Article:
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Surfing In The North East
Places to go
November 2013
Reading time 5 minutes

The North East is home to a number of sand bars, heavy waves, barrelling reefs and, of course, a dedicated crew of surfers. We caught a wave with one or two of the most renowned surfers to find out more about the sport's appeal

From the Gare in Middlesbrough to the notorious Black Midden rocks in Tynemouth, there are a number of world-class opportunities for surfing dotted along the North East coastline. Some of the more renowned surfers however, will go further afield in search of the perfect wave.

One surfer to hail from the cold waters of the North East of England is Paul Stewart. A local celebrity in Tynemouth, most however know him as ‘Titch’. As well as throwing the annual Surf Ball and hosting the Tynemouth Surf Film Festival – an evening filled with big screen premieres of films and art from around the surfing world – he also teaches at a surf school in Bali. I managed to catch up with him after a 19-hour journey home from the Southern hemisphere.

Paul began surfing at a young age. His first board was presented to him on his 10th birthday, ‘a beat up thing from a gulf stream in Devon’ he recalls. His favourite surfing haunt, and one that stands as a very popular surfing destination today, is the award-winning Longsands. This excellent stretch of golden sand attracts surfers all year round and is currently the subject of a proposed redevelopment – a bid to bring Tynemouth’s jaded outdoor pool back to life. The pool was initially opened in 1925 and became an instant hit with the many tourists flocking to the coast, its popularity however began to wane in the 1970s. The aim is to transform the lido into a cultural arena for sporting, theatre and art events, and there is even talk of an outdoor volleyball pitch.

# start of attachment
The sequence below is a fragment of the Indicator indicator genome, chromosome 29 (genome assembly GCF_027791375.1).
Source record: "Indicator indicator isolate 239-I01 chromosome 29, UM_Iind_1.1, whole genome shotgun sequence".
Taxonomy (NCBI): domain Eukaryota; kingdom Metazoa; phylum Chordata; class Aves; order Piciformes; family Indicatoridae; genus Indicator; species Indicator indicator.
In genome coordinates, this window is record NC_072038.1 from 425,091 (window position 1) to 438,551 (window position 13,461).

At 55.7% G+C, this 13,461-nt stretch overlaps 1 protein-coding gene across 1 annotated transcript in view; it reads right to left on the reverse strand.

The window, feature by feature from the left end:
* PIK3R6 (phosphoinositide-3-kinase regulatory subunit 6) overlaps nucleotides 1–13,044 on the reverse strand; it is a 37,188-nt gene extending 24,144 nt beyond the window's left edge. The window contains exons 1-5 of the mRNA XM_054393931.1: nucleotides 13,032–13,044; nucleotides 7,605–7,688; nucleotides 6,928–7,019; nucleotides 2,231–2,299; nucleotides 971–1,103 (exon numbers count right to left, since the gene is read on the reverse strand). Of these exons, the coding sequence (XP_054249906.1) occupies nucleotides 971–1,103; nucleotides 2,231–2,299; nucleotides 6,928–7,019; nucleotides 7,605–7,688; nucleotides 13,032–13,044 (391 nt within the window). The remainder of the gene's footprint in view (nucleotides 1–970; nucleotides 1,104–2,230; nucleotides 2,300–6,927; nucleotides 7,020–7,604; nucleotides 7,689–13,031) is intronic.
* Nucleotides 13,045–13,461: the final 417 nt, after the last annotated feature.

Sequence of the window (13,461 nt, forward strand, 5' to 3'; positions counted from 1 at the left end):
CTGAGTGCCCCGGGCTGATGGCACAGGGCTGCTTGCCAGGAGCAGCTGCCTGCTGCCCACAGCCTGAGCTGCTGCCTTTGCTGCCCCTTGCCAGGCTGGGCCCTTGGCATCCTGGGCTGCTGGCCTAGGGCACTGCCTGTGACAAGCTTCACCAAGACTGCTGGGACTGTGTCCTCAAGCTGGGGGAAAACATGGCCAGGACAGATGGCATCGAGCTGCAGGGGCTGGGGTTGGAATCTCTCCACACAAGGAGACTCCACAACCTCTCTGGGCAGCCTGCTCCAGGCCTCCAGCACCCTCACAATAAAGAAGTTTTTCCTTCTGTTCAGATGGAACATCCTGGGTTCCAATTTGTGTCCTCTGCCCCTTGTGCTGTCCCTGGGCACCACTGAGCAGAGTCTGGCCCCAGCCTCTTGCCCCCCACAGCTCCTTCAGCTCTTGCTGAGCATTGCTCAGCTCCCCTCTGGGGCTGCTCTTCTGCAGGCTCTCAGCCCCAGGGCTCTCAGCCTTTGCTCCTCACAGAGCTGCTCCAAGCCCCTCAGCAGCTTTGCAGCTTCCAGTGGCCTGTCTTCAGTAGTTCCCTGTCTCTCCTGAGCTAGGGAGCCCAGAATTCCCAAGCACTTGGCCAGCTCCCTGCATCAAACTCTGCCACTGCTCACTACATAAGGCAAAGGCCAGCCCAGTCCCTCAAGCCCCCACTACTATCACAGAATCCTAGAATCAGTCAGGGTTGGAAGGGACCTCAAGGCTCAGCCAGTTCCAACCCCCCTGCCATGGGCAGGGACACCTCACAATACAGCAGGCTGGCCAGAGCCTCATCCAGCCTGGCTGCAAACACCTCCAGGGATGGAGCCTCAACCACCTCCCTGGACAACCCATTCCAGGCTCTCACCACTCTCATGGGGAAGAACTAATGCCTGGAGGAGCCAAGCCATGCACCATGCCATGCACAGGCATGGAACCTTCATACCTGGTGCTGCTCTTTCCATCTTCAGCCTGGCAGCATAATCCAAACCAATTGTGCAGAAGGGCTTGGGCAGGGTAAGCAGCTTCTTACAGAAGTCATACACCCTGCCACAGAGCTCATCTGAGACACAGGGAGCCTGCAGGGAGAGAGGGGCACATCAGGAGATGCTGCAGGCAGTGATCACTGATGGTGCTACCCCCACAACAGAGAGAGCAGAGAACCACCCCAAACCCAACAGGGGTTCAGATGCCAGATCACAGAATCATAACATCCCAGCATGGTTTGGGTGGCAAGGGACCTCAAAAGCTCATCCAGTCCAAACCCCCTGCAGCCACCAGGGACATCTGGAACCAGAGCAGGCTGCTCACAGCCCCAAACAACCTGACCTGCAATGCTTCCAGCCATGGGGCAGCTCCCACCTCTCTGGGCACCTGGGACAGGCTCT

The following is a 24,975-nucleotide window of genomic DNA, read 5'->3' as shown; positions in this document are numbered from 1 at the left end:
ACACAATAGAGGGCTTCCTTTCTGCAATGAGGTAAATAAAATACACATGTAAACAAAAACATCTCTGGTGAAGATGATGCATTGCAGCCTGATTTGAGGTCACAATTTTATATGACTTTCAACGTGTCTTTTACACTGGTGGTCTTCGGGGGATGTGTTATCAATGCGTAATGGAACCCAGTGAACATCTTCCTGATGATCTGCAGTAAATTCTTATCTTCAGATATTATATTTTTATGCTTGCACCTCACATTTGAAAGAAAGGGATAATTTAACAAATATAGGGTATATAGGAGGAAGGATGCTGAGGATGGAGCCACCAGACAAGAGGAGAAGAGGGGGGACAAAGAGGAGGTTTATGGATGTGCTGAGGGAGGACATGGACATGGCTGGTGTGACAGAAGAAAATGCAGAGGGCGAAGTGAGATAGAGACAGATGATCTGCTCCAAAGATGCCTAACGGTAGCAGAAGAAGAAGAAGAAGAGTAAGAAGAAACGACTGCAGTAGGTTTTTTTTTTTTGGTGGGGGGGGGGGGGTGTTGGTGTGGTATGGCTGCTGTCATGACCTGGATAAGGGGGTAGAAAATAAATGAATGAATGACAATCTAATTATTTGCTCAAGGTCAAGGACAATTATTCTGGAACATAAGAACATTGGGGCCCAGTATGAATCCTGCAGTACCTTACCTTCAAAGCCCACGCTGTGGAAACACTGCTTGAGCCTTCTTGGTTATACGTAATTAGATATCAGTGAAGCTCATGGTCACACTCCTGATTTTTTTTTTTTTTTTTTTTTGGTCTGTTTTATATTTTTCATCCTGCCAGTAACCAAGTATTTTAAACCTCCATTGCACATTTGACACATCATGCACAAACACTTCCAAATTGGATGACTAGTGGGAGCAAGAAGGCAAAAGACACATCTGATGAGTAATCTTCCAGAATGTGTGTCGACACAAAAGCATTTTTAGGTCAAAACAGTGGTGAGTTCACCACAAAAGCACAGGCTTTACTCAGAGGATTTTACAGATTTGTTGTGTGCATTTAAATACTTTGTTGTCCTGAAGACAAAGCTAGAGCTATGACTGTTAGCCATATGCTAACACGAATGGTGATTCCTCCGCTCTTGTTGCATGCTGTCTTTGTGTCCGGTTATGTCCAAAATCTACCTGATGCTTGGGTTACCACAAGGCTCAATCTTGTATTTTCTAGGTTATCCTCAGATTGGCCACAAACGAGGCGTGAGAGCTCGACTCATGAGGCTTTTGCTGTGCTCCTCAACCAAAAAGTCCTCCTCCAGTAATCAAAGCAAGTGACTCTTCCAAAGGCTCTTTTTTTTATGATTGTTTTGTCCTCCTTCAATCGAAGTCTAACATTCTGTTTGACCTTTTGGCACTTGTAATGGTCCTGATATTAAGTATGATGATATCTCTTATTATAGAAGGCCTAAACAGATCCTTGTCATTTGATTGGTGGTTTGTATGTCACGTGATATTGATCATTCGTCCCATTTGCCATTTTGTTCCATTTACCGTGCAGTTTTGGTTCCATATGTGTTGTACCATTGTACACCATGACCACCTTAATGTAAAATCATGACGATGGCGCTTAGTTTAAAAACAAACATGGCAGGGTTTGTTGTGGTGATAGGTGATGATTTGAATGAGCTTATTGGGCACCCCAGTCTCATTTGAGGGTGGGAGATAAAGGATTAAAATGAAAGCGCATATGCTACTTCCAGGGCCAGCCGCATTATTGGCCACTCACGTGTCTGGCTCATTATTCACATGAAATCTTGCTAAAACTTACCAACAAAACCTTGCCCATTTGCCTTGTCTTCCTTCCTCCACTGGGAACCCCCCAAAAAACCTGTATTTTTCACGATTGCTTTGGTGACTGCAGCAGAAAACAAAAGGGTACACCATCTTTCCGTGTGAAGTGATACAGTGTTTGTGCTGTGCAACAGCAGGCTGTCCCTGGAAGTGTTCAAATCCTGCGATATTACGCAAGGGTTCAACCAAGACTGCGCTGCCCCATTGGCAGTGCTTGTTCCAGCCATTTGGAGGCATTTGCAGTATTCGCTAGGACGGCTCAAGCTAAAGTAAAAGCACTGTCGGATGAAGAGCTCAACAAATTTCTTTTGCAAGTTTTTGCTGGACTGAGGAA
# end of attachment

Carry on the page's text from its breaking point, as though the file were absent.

As well as the famous Longsands, there are a number of other renowned beaches dotted along the North East coastline. Cayton Bay in Scarborough is a well-known surfer’s retreat.
It is here that many surfers, Paul included, compete in the bay’s annual surf competition, held without fail every October half term.

Surfing has always played a predominant part in Paul’s life, ‘chasing the waves only fell out of sync a little when chasing girls became more important’ he says. He went on to take the sport more seriously in high school, taking part in a number of big competitions, such as the Red Bull Break Five team event, which takes place on the beautiful Bamburgh Beach. There are a number of other small-scale competitions in both Scarborough and Saltburn. The North East is home to some of the best coastline in the British Isles and for those that are feeling a little adventurous, there are a number of great waves to catch off the beaten track along the coast of Northumberland.  

So what really gets these surfers stoked (an expression used by many surfers, meaning ‘high on life’) and what makes them want to dive head first into the freezing waters of the North East? ‘The adrenalin rush has a lot to do with it,’ says Paul, ‘however, I must admit it is much easier when all the boys are on a surf trip together. We’ll have some good music playing in the van, flasks of piping hot coffee, all of which adds to the hype’. Paul goes on to describe a recent camping trip in Thurso. ‘Despite the storm wiping out much of the campsite, it delivered some great waves and we went on to surf for much of the day. What you get when you make the break is a strange feeling, but one that is different for every surfer. For me, it’s a form of escapism. When I paddle out I’m able to leave my worries at the shore’s edge. It is a very organic feeling but also one of fulfilment.’